Autism Spectrum Disorder is one of the most commonly diagnosed developmental disorders. According to The Centers for Disease Control and Prevention (CDC), “Autism is four to five times more common among boys than girls and 1 in 59 American children are on the autism spectrum.” Understanding five red flags of Autism Spectrum Disorder (ASD) can help you identify potential problems early in a child’s life, giving them a better chance at healthy development. Identification of these early signs can lead to early intervention. Children who display symptoms of autism spectrum disorders or other developmental disabilities and have appropriate supports are in a better position to overcome common difficulties and integrate into society more successfully. That is why it is so important to know how to spot the early indicators, and these red flags for autism will help you do that.
1. The Child Doesn’t Respond to Their Name
In general, babies learn to recognize their name and will acknowledge it by turning their head or with some other obvious gesture. In children diagnosed with autism, four out of five did not fit this behavior. This means that some children with autism will still respond to their name, and some without will not respond, but this is one of the earliest strong warning signs of autism spectrum disorders. Research suggests that this particular behavior is linked to language challenges, including delayed language skills, that often accompany autism.
2. They Don’t Imitate Behavior
Imitation is another part of early social behavior. Infants usually imitate others. From matching a smile to clapping, very basic forms of emotional expression usually start as plain imitations. These imitations can be of parents, siblings or nearby infants; the source doesn’t matter too much. A child who is struggling to develop socially will struggle even at the earliest stages, and this is where you will see stronger signs of that struggle. Without imitation, they may have difficulty expressing anything at all, even basic happiness or unhappiness, which ties directly to red flag number three.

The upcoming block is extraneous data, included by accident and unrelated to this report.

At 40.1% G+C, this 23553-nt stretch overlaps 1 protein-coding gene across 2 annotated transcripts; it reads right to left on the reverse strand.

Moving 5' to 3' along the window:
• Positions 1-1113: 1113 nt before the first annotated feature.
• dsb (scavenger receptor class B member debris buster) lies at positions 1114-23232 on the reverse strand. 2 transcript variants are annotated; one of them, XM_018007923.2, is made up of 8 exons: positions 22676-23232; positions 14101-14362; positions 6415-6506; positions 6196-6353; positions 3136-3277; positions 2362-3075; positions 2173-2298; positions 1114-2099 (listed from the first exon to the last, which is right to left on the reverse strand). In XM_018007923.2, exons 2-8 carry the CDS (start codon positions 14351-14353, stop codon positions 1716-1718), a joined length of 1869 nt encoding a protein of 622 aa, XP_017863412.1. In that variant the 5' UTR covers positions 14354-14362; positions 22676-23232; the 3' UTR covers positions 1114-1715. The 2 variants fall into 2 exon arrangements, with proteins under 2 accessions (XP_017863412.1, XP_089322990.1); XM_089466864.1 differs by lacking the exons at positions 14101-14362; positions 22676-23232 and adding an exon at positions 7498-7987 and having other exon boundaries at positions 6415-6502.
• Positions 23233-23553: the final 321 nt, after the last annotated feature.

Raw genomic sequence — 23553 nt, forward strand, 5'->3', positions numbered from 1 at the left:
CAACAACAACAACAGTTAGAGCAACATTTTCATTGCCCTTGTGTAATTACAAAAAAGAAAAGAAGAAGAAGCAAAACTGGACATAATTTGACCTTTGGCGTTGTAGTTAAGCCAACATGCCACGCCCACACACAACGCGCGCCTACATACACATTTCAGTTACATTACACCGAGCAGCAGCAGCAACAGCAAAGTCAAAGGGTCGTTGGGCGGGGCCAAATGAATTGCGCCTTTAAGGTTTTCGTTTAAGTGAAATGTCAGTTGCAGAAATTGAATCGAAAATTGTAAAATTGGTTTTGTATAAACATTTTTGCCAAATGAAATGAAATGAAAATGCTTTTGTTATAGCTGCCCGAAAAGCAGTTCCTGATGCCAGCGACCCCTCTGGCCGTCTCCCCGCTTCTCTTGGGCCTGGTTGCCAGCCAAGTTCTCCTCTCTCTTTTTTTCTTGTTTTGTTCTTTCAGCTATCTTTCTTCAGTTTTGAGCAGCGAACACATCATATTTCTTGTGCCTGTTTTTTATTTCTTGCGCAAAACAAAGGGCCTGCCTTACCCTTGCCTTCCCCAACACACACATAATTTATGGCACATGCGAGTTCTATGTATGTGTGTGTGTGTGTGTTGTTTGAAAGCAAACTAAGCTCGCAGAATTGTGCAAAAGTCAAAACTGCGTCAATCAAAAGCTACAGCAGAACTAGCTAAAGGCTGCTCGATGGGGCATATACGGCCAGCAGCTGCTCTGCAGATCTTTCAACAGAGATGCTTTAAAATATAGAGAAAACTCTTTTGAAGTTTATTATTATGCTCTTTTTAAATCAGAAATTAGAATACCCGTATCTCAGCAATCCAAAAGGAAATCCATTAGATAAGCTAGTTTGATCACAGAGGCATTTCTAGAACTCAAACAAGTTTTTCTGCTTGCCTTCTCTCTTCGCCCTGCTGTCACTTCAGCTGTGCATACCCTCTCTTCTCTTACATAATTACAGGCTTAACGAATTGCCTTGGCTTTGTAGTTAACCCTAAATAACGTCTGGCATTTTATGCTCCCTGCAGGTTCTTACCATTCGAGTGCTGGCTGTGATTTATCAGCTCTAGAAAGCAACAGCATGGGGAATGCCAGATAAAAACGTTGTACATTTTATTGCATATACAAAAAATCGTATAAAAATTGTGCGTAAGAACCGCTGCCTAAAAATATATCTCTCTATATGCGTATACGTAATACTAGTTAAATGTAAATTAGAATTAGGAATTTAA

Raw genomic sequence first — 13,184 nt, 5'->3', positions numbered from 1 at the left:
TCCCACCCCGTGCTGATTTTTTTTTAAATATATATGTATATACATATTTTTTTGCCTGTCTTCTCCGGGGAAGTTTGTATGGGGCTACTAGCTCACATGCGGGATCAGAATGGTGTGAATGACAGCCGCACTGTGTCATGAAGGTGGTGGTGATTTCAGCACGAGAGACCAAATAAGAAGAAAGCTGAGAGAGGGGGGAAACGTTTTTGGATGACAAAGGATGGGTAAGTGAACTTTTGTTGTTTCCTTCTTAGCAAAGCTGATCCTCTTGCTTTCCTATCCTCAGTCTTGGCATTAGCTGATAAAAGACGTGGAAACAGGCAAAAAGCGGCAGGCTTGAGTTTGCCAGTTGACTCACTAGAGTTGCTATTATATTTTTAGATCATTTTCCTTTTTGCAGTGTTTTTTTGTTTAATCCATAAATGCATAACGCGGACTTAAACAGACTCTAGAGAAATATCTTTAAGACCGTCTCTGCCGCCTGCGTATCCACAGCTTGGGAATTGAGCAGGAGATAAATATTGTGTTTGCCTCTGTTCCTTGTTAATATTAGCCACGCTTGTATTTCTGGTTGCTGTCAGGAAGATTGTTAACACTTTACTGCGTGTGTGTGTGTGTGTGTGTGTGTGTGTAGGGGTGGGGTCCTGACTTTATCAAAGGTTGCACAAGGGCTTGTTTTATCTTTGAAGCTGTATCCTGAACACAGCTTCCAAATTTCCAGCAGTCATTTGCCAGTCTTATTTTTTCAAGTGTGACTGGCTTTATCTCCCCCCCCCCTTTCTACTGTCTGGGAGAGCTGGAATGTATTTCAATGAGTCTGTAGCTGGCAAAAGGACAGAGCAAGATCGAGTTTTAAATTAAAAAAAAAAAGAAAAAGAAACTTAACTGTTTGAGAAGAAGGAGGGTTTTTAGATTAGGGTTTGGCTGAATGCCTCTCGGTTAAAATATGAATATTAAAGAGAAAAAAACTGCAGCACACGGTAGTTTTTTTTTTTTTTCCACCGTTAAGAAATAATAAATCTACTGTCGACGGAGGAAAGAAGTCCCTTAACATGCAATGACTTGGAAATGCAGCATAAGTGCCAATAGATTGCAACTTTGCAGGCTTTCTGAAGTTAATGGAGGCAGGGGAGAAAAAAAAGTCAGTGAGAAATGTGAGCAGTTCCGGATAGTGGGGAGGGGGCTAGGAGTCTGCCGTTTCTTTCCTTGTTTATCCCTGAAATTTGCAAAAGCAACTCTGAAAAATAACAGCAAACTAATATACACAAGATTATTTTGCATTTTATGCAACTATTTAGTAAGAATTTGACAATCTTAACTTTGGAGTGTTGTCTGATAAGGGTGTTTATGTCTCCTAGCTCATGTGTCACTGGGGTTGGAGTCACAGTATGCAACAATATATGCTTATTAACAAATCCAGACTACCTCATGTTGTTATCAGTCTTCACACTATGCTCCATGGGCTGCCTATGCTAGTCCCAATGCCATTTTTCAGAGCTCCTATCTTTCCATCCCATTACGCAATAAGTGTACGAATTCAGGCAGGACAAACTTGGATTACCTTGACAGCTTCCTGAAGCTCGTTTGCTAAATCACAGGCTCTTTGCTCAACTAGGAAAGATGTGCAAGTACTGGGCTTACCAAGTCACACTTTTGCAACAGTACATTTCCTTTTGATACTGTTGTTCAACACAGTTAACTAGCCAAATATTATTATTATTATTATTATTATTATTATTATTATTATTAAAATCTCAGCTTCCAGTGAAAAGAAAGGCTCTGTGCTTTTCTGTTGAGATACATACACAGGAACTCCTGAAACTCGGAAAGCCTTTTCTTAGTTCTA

3. They Display Less Emotion than Their Peers
As you can see, a child with autism spectrum disorder will have many difficulties expressing even basic emotions. This doesn’t indicate that they are without emotion, only that their ability to communicate is encumbered. The tricky thing is that this won’t necessarily translate to less crying as a baby. Instead, the easiest way to detect this sign is through empathy. Typically, infants will respond to other infants in kind. This is why one crying kid can set off a chain reaction throughout a nursery, but crying isn’t the only contagious emotion. Smiling, laughing and any other display can also be empathized or mimicked. A child with autism spectrum disorder will be much less responsive to these “contagious” displays of emotion.
4. They Don’t Engage in Joint Attention
Joint attention is a term that refers to “hey, look!” moments. A child goes through intense discovery many times a day, and that discovery is often exciting. Typically, in that excitement, they will want to share their findings. This leads to all of those moments where they clamber for your attention while pointing at the source of fascination. Circling back to communication struggles, autism inhibits this expression of discovery, making a child far less likely to engage in this behavior.